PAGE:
The MESS collection
Yes, we made a MESS of it! When I started The Old FS Vault in Jamuary 2004, I had a few considerations. like: the old versions should be able to run under MS Windows (98-XP) on a current Pentium 3 or 4 PC, so providing a well known user interface and easy standard facilities to make screenshots or record a flight video.
I already had a few emulations available (TRS-80, Apple II, FS 3.0), most of them from Johan van Cranenburgh's nice website SIMTAKEOFF. A few months surfing on the Internet, especially on the "Abandoneware" pages did the rest. At that time I got great support from my German FS friend Hubert Born, who supplied me with a number of emulators, including the associated FS disk-images. For every other type of computer we needed a different emulator. You can still find a lot of them on the individual download pages.
Sure there was also MESS (Multiple Emulator Super System), which was supposed to emulate any and all types of processors. But most of the emulations in the then available MESS version still had their own problems, making them less suitable to use it as a general solution. Since that time (mid 2004) there has been a lot of development with respect to MESS, making it ever more a general solution.
Then in June 2004 Marcus Thompson of Milehigh Productions sent me a message, in which he proposed to cooperate in creating a video about the "History of Flight Simulator". For that purpose he wanted to use the emulations from The Old FS Vault. However, for some platforms emulations were not yet available, others were not very adequate for this purpose (e.g. pure DOS-programs). Around that time I also got acquainted with Josef Havlik from the Czech Republic. Like Hubert Born he is a true collector of old FS versions, preferably with the proper associated processor. But for practical reasons like making screenshots he is also interested in emulator versions.
The three of us got together (although we never met in person) and we managed to create a nice little video, for which Josef supplied some of the missing emulators or made the emulator work. This small (34 Mb), medium quality video (as well as the separate clips of the various versions) is available for download at the Milehigh Productions website (see below). Later this year (2005) Josef and I decided to create another, high quality video, of which two versions are available for download, see below:
In the meantime there has been a huge development with respect to MESS. For detailed info see the official MESS website. Not all processors are yet emulated, but most are. And thanks to Josef Havlik, who created the necessary individual set-ups we can easily use MESS for most of our computer platforms. For more info see Josef's own Czech FS History website.
With the use of MESS we are now able to emulate some 13 different FS versions on 7 different computer platforms, notably: Apple II, TRS-80, IBM PC-CGA (MSFS 1.x and 2.x), Apple Macintosh Plus (1985-1986), MSX, IBM PC-286 (MSFS 3.0 and 4.0) and Tandy 1000.
For the other processors for which old FS versions are available (Atari 800 and ST, Commodore 64 and Amiga, Apple Macintosh (new Mac-FS 4.0) and IBM PC 386/486 (MS-DOS plus MSFS 5.0 and 5.1) but no MESS emulation is available we still have separate emulators. But maybe not for long any more, the number of platforms supported is still growing rapidly. These separate emulators plus instructions and docs can be found on the different pages.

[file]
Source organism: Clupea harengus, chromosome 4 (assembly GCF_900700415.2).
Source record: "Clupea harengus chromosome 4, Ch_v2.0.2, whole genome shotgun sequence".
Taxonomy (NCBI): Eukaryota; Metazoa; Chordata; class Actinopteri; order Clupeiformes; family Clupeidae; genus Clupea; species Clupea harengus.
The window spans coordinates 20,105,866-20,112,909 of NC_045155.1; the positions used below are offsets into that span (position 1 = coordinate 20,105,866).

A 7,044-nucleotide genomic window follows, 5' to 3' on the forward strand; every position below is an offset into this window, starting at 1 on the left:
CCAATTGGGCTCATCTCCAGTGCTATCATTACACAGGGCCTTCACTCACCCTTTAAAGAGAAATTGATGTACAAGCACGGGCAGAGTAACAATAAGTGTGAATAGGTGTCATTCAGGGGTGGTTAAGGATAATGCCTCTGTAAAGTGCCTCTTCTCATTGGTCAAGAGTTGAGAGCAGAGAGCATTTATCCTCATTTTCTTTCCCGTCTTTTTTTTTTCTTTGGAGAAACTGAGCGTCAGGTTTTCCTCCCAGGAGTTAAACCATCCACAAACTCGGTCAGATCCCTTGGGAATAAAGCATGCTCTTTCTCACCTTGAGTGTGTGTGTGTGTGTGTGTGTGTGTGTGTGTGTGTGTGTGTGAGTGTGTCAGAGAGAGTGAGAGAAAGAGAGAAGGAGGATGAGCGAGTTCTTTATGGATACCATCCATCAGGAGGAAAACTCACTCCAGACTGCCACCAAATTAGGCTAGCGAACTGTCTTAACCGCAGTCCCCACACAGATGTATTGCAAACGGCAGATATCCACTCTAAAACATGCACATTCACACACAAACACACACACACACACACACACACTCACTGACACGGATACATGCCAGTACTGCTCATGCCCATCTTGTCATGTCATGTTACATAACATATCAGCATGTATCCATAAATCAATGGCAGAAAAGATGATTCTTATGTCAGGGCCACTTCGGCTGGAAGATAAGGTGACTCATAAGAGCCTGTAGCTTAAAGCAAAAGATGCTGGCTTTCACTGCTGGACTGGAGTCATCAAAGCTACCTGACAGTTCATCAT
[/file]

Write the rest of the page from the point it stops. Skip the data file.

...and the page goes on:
There are some rules and restrictions tare are to be taken into account when using MESS. Briefly, you can use the emulator MESS in accordance with following rules: the program itself is freeware and it is available on above shown homepage. For the emulation of each hardware platforms is necessary to have the original ROMs. These are copyrighted material and it is not allowed to distribute them together with MESS. But it is possible to download and use them in case you are the owner of that real computer platform.
Next you need the respective Flight Simulator program version in a specially prepared floppy disk or hard disk image format. Finally, you need to create a suitable setup for the MESS program itself. Most of that work has already been done for you (thanks to Josef Havlik) and is contained in the downloads. All you have to do is:
This at once will give you the following FS versions and subversions:
you manage to complete the little puzzle correctly, you start MESS by
running the “messgui.exe“ file.
If you intend to do this more often, you better create a short-cut on the
When Mess is running, you can start each version of Flight Simulator by
using the very user-friendly interface: see below. Or either you simply
start MESS and the wanted FS version by running the corresponding
batch file, which is available in a Mess0.92 folder.
One important key is Scroll Lock, which switches keyboard control between the MESS user interface and Flight Simulator (it is especially important for Macintosh emulation). Be careful when you use this, as Flight Simulator itself also uses this key-combination to switch views. Best practice is to always push Scroll Lock twice!
Mess has a lot of other facilities like the option to make screenshots.
For more instructions and references for running the different FS versions please read the relevant pages, where you will find links to key-reference cards, documentation and special instructions.
Latest revision: 03.11.2005